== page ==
• 1- Tx increase carbohydrates and caloric intake

    • 4)
    • Pure fat metabolism: RQ= 0.7
    • Pure protein metabolism- RQ=0.8
    • Pure carbohydrate metabolism- RQ=1
  26. Postoperative phases
    • 1) Diuresis phase- postoperative days 2-5
    • 2) Catabolic phase- postoperative days 0-3 (negative nitrogen balance)
    • 3) Anabolic phase- postoperative days 3-6 (positive nitrogen balance)
  27. Starvation or major stress (surgery trauma, systemic illness)- slides to follow
  28. Glycogen stores:
    • 1) depleted after 24-36 hours of starvation (2/3 in skeletal muscle, 1/3 in liver)--> body then switches to fat
    • 2) skeletal muscle lacks glucose-6-phosphatase (found only in liver)
    • 3) glucose-6-phosphate stays in muscle after breakdown from glycogen and is utilized
  29. Gluconeogenesis precursors:
    • 1) amino acids (especially alanine), lactate, pyruvate, glycerol
    • 2) Alanine is the simplest amino acid precursor for gluconeogenesis
    • 1- primary substrate for gluconeogenesis
    • 3) Alanine and phenylalanine- only amino acids to increase during time of stress
    • 4) Late starvation- gluconeogenesis occurs in kidney
  30. Starvation
    • 1) protein-conserving mechanisms do not occur after trauma or surgery) secondary to catecholamines and cortisol
    • 2) protein-conserving mechanisms do occur in starvation
    • 3) Fat (ketones) is the main source of energy in trauma and starvation
    • 4) most patients can tolerate a 15% weight loss without major complications
    • 5) patients can tolerate about 7 days without eating; if longer than that, place a Dobhoff tube or start TPN
    • 6) try to feed gut to avoid bacterial translocation (bacterial overgrowth, increased permeability due to starved enterocytes)
    • 7) Elemental formula- all protein given in the form of amino acids (given IV, expensive)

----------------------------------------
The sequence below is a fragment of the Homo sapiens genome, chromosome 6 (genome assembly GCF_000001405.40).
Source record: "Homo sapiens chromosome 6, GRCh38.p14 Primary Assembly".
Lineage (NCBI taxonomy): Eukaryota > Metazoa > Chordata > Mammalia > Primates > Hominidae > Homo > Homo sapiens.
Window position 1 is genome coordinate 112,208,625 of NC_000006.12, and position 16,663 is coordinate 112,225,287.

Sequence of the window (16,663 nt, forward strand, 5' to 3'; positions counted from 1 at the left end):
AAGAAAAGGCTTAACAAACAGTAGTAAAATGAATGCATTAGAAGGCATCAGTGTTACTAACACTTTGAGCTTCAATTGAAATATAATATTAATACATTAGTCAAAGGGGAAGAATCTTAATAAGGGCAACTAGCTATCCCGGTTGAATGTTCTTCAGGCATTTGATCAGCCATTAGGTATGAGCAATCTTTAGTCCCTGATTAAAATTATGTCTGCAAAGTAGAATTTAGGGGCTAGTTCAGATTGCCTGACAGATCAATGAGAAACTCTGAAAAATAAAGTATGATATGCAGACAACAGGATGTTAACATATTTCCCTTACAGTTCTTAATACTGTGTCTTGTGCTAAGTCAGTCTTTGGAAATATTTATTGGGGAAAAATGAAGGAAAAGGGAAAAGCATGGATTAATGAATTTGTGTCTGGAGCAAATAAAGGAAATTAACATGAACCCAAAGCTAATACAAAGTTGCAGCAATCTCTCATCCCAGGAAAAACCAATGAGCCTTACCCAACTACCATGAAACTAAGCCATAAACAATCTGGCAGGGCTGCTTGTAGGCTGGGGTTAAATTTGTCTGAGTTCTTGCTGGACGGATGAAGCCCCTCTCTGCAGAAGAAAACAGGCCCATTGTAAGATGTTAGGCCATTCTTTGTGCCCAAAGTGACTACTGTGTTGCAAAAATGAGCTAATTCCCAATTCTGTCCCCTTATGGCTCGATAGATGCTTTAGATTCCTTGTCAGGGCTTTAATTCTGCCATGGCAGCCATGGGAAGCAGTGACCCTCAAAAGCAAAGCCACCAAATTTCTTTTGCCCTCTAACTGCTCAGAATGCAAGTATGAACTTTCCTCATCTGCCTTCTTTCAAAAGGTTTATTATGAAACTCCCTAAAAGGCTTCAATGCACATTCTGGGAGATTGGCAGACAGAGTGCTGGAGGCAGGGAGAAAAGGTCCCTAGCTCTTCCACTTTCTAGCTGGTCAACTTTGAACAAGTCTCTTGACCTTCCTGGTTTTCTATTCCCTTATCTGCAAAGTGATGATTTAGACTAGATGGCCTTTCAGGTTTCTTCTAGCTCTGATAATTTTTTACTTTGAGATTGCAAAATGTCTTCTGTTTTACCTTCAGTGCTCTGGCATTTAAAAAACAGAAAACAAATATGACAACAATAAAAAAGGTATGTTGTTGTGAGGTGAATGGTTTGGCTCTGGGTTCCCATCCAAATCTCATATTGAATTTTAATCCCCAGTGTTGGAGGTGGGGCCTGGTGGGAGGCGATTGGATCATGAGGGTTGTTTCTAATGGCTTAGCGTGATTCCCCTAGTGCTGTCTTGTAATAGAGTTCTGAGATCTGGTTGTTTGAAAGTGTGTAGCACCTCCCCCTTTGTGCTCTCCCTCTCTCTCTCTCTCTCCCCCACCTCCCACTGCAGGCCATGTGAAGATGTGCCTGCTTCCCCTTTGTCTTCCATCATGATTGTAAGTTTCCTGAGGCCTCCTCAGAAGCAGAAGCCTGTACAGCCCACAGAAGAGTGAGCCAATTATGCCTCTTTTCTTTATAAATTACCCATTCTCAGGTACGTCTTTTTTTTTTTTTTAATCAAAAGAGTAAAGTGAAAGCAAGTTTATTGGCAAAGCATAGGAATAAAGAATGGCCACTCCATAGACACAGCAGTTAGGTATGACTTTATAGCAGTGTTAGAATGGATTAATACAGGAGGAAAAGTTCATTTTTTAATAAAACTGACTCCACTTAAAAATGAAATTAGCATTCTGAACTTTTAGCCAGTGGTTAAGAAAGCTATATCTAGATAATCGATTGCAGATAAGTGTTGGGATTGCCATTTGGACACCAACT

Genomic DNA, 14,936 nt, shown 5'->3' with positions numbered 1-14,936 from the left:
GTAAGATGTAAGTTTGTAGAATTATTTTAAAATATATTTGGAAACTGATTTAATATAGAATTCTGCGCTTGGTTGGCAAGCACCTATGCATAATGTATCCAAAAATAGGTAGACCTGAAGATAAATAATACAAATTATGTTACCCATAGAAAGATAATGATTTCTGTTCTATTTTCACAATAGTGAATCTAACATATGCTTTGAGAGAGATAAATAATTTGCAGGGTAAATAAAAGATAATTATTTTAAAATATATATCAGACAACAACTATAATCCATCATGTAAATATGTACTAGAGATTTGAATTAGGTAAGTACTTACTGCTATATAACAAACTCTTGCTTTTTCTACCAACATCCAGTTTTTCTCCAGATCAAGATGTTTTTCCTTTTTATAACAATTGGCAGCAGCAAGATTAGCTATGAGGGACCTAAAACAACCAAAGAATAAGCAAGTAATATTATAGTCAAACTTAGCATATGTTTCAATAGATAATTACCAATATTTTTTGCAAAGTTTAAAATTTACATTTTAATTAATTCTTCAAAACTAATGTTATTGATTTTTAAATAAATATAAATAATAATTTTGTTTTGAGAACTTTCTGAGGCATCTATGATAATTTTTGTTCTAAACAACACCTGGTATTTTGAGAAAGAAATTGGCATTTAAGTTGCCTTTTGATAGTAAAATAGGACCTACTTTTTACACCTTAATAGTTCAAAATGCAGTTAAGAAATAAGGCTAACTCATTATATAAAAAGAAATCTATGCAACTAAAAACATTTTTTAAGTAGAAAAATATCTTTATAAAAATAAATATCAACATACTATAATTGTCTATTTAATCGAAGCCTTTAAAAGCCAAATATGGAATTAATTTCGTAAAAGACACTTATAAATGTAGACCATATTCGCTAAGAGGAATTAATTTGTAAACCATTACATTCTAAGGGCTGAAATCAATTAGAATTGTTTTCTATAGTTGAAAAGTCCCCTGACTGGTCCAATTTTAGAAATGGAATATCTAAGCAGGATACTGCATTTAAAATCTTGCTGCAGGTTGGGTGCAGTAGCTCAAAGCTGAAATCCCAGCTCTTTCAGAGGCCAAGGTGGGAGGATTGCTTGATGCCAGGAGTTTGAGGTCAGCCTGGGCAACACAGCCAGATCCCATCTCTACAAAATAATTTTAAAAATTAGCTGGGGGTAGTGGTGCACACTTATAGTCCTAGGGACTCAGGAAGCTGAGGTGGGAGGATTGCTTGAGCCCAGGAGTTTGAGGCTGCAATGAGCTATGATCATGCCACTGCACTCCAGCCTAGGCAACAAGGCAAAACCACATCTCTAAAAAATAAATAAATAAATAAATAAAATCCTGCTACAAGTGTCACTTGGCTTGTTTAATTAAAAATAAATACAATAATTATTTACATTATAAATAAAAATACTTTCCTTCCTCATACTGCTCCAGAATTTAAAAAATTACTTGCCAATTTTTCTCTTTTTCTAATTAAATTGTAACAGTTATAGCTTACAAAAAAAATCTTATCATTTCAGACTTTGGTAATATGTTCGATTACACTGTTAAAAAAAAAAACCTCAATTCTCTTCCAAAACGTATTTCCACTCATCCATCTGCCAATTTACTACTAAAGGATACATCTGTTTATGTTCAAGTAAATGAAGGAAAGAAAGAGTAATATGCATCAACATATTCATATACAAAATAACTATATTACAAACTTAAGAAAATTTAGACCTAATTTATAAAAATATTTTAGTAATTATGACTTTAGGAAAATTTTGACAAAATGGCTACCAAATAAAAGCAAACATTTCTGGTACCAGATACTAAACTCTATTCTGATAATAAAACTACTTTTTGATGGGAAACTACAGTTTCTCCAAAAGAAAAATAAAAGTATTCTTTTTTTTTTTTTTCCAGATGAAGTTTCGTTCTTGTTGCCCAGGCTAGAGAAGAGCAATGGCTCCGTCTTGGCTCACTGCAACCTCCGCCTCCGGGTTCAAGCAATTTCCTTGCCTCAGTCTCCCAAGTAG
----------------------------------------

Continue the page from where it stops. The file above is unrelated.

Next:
• 8) PEG- consider when regular feeding not possible (i.e. CVA) or predicted to not occur for >4 weeks
  31. What energy does brain use?
    Brain- utilizes ketones with progressive starvation (normally uses glucose)
  32. Name structures that are obligate glucose users:
    • 1) peripheral nerves
    • 2) adrenal medulla
    • 3) red blood cells
    • 4) white blood cells
  33. Refeeding syndrome
    • 1) occurs when feeding after prolonged starvation/malnutrition
    • 2) results in decreased K, Mg, and PO4; causes cardiac dysfunction and fluid shifts
    • 3) prevent this by starting at a low rate (10-15 kcal/kg/day)
  34. Cachexia
    • 1) anorexia, weight loss, starvation/malnutrition
    • 2) thought to be mediated by TNF-alpha
    • 3) glycogen breakdown, lipolyisis, protein catabolism
  35. Kwashiorkor
    protein deficiency
  36. Marasmus
    starvation
  37. See image on pg 46: Homeostatis adjustments initiated after injury
  38. Nitrogen balance:
    • 1) 6.25g of protein contains 1g of nitrogen
    • 2) N balance= (N in - N out)= ([protein/6.25] - [24hour urine N + 4 g])
    • 1- Positive N balance- more protein ingested than excreted (anabolism)
    • 2- Negative N balance- more protein excreted than taken in (catabolism)
    • 3) total protein synthesis for a healthy, normal 70kg male is 250g/day
  39. Liver
    • 1) responsible for amino acid production and breakdown
    • 2) Urea production to get rid of ammonia from amino acid breakdown
    • 3) majority of protein breakdown from skeletal muscle is glutamine and alanine
  40. Fat Digestion
    • 1) Triacylglycerides (TAG), cholesterol, and lipids
    • 1- broken down by pancreatic lipase, cholesterol esterase, and phospholipase to micelles and free fatty acids
    • 2- Micelles- aggregates of bile salts, long-chain free fatty acids, and monoacylglycerides
    • a- enter enterocytes by fusing with membrane
    • b- Bile salts- increase absorption area for fats, helping form micelles
    • c- Cholesterol- used to synthesize bile salts
    • d- fat soluble vitamins (A,D,E,K)- absorbed in micelles
    • 2) Medium and short chain fatty acids- enter enterocyte by simple diffusion
    • 3) Micelles and other fatty acids enter enterocytes--> chylomicrons are formed, which enter lymphatics (thoracic duct)
    • 4) Chylomicrons- 90% TAGs, 10% phospholipids/proteins/cholesterol